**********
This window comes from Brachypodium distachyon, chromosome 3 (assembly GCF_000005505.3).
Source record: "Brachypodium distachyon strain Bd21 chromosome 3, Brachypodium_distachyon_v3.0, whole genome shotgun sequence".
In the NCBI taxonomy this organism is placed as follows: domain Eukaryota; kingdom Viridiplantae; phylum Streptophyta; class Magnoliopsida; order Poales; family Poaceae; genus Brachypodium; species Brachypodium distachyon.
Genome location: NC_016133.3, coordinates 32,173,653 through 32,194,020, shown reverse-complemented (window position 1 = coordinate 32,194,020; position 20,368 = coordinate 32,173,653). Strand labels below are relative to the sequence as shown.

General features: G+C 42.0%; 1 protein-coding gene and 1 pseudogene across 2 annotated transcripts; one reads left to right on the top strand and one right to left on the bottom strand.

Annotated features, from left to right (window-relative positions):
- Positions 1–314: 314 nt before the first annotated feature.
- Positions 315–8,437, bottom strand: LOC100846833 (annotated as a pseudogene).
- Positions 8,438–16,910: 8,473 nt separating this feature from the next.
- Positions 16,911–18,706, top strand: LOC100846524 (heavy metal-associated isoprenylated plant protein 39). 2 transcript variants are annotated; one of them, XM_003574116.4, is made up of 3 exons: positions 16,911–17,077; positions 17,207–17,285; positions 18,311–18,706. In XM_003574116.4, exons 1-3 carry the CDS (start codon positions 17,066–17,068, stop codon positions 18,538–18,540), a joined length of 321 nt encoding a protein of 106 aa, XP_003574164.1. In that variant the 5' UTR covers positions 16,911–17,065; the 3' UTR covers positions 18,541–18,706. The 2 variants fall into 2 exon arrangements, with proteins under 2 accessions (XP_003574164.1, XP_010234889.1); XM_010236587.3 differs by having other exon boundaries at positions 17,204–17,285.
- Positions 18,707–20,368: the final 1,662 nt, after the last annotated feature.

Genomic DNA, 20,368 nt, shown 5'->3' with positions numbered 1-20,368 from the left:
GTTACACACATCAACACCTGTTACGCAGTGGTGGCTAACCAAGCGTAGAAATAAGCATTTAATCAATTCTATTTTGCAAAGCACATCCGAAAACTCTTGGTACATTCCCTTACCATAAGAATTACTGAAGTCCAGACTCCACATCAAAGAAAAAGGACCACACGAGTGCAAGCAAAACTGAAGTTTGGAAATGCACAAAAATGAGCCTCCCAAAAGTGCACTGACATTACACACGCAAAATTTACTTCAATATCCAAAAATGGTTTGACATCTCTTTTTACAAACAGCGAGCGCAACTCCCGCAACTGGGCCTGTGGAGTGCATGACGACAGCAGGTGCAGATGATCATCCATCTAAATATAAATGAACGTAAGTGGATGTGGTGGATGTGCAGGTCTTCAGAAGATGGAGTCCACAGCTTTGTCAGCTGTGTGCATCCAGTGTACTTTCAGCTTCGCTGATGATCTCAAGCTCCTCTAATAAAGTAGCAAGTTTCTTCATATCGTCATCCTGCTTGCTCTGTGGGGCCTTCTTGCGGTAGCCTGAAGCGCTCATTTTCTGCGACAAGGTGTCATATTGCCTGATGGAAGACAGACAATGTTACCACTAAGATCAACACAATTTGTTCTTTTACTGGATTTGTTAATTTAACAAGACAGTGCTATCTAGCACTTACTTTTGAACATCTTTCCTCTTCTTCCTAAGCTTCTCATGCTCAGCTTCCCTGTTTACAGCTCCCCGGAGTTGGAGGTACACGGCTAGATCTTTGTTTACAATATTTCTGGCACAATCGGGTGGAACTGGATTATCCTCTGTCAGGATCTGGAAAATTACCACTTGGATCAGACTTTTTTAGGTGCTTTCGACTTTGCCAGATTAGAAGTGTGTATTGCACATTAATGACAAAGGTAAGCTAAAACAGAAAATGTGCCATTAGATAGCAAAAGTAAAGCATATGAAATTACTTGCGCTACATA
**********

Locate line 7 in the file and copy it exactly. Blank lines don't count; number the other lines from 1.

- Positions 1–314: 314 nt before the first annotated feature.